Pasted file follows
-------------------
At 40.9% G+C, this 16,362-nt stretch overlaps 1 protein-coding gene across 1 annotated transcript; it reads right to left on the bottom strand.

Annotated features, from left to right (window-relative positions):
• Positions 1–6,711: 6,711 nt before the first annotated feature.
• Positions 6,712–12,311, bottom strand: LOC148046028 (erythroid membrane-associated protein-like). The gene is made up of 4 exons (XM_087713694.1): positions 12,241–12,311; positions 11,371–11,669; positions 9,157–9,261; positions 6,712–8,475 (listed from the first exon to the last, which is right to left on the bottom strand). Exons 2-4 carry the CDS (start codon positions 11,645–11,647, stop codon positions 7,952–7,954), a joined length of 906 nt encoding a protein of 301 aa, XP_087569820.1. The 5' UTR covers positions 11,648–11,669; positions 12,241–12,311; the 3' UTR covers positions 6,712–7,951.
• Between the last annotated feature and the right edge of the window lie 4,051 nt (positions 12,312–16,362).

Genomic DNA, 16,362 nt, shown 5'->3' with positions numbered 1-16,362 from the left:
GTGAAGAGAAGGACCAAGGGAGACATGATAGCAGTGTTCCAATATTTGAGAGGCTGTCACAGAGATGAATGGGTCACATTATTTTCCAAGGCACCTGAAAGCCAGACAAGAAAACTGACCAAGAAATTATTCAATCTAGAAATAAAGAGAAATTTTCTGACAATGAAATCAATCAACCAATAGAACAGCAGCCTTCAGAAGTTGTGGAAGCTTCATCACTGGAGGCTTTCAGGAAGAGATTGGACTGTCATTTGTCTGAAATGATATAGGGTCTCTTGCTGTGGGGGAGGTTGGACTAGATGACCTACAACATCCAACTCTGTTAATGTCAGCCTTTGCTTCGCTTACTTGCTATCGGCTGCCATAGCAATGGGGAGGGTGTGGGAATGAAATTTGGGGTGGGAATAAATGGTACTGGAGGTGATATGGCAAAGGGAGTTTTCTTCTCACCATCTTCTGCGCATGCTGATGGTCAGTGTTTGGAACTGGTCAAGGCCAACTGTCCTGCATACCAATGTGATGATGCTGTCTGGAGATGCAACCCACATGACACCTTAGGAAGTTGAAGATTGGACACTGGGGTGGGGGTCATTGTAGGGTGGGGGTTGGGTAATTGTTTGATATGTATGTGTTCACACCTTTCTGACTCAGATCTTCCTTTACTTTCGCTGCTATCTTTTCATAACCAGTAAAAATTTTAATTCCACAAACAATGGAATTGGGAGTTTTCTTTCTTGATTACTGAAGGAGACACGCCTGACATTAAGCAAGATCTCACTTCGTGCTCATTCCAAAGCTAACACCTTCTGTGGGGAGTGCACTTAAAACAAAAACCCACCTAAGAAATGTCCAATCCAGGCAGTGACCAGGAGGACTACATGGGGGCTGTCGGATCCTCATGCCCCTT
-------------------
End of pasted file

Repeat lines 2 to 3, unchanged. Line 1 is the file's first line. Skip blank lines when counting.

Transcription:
Annotated features, from left to right (window-relative positions):
• Positions 1–6,711: 6,711 nt before the first annotated feature.